This behavior is hard to accept. I can't win. I need to pick what I want to see the moston the scene and ignore the rest of it. Now, to be fair, I can recover some highlight/shadow inPS but the more I try to recover, the worse the image is in termes of tone, color saturation and sharpness.

Shooting RAW is certainly an option, which I haven't tried (well, I tried but have to means to convert since Adobe hasn't provided camera raw support for the E510 forPSE4 (and I don't want to take anything outof the box in case I decide to return the camera).Is there any free software out there that will allow me to manipulate the ORF file that comes out of the E510? I could not find one.
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Old Dec 29, 2007, 1:24 PM   #16
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It's an overcast day today. I just went outside and took some pictures of subjects that contain some white areas changing the Ev only. I'm not going to flood this topic w/ images so I'll pick the most drastic scenario just so you all can see what I'm talking about (and perhaps tell me how stupid I am by setting the camera incorrectly.

This is a shot of my side backyard. I started with Ev 0 and went down from there. This exercise attempts to show what happens when the camera deals with contrast of any kind (the sun is not even out, so no real hot spots). The change in Ev value in 1/3 steps was so insignificant that I won't bother posting every single shot of the scale.

So, with that said, here we go. Remember, I'll sky 0.3 Ev between pictures, going from 0 to -0.7 to -1.3, etc.

Ev 0 ==> how do you like that sky? It's almost a white wall, isn't it?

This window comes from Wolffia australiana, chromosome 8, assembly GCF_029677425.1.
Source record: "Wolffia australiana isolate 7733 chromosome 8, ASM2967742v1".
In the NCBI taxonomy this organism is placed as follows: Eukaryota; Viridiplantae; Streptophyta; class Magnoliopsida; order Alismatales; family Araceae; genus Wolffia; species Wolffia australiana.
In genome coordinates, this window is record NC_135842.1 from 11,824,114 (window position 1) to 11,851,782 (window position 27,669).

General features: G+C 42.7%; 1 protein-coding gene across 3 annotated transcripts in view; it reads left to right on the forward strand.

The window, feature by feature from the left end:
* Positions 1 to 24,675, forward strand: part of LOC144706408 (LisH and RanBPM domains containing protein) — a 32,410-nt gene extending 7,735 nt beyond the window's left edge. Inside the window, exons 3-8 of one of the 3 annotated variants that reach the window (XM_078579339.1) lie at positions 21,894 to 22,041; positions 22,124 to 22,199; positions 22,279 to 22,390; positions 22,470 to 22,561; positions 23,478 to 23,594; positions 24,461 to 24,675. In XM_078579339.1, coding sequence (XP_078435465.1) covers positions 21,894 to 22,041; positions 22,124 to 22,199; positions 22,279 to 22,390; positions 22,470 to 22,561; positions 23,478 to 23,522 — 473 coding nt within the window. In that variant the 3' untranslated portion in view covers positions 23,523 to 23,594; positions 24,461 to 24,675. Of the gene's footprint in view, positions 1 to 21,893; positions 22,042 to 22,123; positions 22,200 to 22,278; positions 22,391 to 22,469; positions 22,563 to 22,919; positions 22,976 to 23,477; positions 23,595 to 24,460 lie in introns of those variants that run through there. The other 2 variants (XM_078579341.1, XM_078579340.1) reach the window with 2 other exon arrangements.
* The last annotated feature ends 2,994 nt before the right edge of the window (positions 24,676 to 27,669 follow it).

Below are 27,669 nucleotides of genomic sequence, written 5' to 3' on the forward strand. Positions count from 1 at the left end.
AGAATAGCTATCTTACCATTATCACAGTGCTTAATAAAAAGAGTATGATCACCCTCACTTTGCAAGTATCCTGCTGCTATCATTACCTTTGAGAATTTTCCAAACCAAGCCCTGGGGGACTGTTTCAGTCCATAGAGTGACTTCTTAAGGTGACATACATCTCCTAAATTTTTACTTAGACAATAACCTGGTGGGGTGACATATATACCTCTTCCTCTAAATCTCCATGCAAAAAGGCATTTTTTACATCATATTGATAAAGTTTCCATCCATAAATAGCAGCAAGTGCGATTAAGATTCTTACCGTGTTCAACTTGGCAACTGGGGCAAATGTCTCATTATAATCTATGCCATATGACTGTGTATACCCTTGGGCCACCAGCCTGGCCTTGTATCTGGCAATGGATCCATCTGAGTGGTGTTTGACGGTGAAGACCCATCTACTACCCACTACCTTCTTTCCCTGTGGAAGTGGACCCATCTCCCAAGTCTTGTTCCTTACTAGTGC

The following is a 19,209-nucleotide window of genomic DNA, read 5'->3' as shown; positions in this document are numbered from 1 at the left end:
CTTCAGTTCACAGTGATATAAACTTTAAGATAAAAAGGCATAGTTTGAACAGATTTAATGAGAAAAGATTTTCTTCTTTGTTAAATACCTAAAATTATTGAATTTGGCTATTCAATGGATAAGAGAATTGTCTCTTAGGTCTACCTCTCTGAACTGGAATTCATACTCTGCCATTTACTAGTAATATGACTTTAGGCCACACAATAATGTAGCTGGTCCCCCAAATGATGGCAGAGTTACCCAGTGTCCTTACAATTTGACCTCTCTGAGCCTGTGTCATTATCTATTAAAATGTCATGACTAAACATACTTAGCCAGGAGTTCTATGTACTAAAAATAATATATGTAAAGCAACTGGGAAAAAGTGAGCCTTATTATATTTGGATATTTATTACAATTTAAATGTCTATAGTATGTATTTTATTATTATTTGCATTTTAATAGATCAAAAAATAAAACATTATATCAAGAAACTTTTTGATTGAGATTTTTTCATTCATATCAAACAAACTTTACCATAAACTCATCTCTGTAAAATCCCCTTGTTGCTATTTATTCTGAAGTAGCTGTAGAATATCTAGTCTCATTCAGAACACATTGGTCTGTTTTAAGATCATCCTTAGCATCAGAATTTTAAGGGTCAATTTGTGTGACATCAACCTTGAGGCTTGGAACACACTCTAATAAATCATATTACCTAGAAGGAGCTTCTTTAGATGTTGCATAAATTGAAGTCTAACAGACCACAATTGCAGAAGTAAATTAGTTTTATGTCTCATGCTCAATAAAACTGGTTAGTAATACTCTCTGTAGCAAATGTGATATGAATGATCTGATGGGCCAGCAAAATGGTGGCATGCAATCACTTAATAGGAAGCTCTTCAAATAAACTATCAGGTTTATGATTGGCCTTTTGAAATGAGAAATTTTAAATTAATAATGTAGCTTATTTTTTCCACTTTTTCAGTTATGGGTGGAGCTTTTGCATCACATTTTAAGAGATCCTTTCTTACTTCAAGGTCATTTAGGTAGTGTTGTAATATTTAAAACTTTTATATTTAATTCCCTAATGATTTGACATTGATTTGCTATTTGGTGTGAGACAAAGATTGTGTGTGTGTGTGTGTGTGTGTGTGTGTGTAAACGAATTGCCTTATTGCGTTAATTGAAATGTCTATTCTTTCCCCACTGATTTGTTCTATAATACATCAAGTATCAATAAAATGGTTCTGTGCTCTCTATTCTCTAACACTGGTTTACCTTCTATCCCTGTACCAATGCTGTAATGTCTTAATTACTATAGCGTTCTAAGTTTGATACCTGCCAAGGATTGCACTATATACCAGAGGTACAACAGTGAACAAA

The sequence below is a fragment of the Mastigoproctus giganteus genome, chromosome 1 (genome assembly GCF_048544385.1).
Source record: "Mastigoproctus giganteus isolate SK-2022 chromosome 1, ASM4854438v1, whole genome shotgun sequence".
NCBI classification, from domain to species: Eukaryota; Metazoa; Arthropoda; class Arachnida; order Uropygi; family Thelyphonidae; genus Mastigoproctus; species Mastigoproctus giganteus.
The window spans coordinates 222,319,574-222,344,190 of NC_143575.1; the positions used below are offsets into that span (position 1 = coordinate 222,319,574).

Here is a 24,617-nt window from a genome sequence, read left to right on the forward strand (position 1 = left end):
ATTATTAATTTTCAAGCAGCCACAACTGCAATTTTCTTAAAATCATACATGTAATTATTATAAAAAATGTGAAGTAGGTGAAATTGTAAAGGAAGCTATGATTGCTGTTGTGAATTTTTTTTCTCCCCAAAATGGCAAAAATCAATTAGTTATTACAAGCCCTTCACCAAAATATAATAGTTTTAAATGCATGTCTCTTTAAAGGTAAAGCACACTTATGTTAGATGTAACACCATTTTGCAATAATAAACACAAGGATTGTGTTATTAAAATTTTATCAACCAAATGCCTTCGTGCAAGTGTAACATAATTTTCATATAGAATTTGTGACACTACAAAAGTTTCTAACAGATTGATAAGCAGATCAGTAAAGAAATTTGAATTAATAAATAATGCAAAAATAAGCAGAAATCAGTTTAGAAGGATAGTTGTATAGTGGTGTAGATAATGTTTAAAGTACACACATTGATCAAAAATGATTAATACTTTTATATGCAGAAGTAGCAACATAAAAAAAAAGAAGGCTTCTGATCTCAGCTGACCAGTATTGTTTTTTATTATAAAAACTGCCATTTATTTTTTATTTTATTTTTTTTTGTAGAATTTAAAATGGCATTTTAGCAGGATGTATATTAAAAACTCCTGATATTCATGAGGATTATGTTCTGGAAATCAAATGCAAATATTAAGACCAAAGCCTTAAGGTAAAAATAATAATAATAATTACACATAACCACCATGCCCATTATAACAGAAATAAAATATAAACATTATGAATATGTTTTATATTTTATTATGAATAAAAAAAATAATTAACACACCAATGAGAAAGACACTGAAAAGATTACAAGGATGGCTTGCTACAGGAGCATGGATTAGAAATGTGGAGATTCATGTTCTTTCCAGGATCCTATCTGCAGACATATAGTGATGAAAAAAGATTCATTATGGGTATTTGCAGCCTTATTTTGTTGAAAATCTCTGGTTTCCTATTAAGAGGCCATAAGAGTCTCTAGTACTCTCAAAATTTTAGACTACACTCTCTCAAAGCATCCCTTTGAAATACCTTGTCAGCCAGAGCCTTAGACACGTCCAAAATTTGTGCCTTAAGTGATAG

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Old Dec 29, 2007, 1:28 PM   #17
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Ev -0.7 ==> Even though I decresed the Ev by 0.7, the sky is still very over exposed. However, the rest of the image is quite a bit darker. A lot of detail by the water fountain, the patio floor andalong the garage door wall where the bench is, have been lost already. Still recoverable in PS, though.
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Old Dec 29, 2007, 1:32 PM   #18
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Ev -1.3 ==> Oh look, it appears that the sky is not completely white. There are a few patches of blue. However, these patches come at the expense of the entire image being completely under exposed. Details at the far back are mostly gone.
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Old Dec 29, 2007, 1:35 PM   #19
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Ev -2.0 ==> The sky is looking much better. Lots of blue spots can be seen between the clouds. However, the patio is now very under exposed. How can this possibly be acceptable???
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Old Dec 29, 2007, 1:40 PM   #20
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And last, Ev=-2.7. At this setting, the camera is no longer showing the highlight flashing. The sky looks good. The blue is just right, not too light, not too strong. But, the patio is now in total darkness. Can some detail be recovered in PS? Sure but I dowbt the image will look very good.

So, there you have it. If this is not a good test, I'd appreciate the comments and suggestions. I can post other test images I took this morning showing the inability of the E510 of handling any contrast at all.